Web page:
The New Music Industry: Same Formula, Different Variables

Why will a fan download an album and forego purchasing it on iTunes – an album that costs $9.99 – yet that same fan will spend $50, $100, even $200 for a close up seat to see their favorite musician live? Many will argue that the availability and convenience of a free copy of an album, what many like to call piracy, is the major contributor to declining sales across the board. Some will go as far as saying the music being made today is inferior to music of yesteryear. I have a very different take. I believe that the creators of music and those concerned with the business of it are missing the point that the formula is the same as it has always been, it’s the variables that have changed. The landscape of fans is changing – they digest music differently – and it is time musicians recognize this and provide the content potential fans are willing to pay for.

It’s Not About The Money, It’s About The Perceived Value

How much do you really value an MP3? Do you protect it like you did a CD that you purchased? If it’s an album that you REALLY love, would you let those MP3s out of your sight? Now think back to the 90s if you’re that old, or even the early 2000s, and tell me if you’d let your favorite CD out of your sight unless it’s to someone you really trust. The answer is probably no and there’s a simple explanation for that:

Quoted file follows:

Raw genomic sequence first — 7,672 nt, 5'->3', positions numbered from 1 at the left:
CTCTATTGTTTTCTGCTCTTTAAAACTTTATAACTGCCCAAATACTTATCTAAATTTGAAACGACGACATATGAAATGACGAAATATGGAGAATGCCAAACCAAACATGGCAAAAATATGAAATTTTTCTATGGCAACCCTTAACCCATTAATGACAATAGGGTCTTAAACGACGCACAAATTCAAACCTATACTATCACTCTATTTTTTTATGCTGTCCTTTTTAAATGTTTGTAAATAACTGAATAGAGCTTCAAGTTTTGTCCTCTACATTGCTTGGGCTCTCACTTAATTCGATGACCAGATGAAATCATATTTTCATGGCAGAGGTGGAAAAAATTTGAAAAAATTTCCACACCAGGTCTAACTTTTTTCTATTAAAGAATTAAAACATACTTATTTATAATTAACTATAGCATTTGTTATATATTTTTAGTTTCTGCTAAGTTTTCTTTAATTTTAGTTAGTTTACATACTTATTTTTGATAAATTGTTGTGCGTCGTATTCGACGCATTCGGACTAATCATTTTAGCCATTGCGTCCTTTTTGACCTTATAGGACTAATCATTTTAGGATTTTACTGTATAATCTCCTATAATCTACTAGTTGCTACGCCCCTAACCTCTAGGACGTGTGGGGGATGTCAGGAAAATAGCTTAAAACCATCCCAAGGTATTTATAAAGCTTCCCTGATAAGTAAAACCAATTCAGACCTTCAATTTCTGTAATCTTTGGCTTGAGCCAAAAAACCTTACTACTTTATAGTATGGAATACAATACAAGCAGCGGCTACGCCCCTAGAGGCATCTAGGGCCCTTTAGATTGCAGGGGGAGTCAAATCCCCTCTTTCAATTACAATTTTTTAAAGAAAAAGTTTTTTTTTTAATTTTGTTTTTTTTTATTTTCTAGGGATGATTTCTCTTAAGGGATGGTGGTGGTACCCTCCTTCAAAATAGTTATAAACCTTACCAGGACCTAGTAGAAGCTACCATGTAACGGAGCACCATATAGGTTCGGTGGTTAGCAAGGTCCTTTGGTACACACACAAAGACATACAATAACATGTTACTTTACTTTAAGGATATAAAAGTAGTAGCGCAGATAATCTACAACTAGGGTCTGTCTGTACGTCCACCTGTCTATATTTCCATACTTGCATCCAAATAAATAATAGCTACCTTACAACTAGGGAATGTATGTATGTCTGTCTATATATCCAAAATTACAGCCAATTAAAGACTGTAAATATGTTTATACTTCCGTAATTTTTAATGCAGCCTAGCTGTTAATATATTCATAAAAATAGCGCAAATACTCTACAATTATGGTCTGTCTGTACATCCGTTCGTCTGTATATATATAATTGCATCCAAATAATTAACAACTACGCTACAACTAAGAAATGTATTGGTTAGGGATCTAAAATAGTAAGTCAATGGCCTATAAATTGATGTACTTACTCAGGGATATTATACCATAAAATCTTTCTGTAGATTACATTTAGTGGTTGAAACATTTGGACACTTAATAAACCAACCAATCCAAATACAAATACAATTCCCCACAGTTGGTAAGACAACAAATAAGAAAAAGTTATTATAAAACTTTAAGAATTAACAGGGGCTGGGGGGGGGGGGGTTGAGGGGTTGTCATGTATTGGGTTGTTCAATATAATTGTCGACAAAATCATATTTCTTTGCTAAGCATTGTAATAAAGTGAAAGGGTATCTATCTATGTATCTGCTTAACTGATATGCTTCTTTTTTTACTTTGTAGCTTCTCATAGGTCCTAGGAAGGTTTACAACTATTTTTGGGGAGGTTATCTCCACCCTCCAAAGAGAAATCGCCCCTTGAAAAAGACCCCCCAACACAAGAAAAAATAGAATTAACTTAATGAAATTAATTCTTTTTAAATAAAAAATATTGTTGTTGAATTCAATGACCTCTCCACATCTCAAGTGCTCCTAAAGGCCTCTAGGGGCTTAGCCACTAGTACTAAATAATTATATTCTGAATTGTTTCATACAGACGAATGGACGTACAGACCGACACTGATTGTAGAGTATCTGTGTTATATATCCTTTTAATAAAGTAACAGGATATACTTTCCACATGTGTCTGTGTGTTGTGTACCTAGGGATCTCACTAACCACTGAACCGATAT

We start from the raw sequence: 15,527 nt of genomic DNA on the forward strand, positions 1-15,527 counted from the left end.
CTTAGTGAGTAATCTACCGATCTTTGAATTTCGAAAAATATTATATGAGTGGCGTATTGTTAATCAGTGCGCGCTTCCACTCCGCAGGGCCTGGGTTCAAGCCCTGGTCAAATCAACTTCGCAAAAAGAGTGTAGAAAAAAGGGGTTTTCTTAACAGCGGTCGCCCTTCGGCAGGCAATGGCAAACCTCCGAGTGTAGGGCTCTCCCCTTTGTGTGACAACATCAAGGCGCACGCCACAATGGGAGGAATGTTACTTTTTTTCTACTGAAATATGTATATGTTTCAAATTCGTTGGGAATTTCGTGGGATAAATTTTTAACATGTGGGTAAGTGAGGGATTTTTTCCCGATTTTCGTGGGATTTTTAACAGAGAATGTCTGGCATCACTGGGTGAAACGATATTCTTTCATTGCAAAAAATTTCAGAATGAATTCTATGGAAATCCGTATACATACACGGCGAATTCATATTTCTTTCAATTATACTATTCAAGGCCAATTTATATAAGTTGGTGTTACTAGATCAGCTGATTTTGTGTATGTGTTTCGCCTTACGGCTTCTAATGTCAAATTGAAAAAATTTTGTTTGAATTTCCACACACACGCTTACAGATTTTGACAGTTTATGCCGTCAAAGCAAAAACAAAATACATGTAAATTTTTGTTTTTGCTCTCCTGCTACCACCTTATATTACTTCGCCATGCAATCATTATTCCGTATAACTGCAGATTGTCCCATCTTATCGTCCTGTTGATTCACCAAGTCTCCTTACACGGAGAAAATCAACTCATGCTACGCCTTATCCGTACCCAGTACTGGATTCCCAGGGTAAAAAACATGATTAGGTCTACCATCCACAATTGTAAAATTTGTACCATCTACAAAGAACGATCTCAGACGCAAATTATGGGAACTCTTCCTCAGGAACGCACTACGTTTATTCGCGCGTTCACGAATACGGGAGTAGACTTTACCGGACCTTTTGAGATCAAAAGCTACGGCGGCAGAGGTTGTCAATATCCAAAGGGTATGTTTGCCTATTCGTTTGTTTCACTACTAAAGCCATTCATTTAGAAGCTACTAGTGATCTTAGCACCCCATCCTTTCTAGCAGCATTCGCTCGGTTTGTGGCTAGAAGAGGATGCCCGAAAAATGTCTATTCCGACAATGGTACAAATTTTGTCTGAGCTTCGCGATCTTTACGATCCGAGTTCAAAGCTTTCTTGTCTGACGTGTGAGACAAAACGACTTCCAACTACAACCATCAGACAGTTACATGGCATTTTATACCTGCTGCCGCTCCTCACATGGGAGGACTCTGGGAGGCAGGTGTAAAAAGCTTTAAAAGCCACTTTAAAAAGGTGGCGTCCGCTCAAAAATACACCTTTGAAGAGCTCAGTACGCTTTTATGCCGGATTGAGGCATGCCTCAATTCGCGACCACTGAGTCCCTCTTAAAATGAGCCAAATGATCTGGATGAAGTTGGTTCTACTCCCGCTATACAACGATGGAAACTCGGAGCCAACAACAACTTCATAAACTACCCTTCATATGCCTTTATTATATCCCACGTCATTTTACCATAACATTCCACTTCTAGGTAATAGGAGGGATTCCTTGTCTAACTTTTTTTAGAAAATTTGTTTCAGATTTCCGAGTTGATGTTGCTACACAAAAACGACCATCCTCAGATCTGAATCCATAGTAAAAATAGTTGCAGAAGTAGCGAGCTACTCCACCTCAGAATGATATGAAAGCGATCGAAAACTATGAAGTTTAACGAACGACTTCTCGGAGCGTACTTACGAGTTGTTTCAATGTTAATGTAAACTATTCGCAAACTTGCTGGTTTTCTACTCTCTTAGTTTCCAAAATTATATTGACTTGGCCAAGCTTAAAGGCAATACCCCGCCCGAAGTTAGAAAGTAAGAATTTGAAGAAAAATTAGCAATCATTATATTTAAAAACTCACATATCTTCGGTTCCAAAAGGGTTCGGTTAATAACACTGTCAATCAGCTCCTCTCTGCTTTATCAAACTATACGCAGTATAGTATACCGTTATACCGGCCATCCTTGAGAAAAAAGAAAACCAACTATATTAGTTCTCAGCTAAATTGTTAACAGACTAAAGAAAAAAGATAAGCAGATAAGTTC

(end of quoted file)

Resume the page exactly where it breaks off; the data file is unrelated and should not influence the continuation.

To several generations of fans, music in a physical format is tangible, MP3s are not.

A whole generation that used to enjoy music in a tangible format is now being forced to appreciate digital music and it’s just not happening at a rate those in the business of selling music would like. As a DJ, I have many fans that ask me to burn them copies of mixes I make. There are people who have shown me old CDs I’ve burned for them with hand-written¬†labeling, but they still had a certain connection to those CDs and hold on to them over the years because it’s simply tangible. I’m not saying that folks can’t get used to MP3s; there are artists thriving in the new music industry. You will notice, though, that the artists more likely to do well and sell well digitally have a younger target audience; essentially folks that grew up in the iPod era – folks that are digesting music in the most popular way they’ve known, which is to search for a song on iTunes, Amazon or some other digital outlet and hit that purchase button. I won’t ever knock Steve Jobs for turning the music industry upside down because change was not something welcomed by dinosaur labels, it was something that had to be forced on them.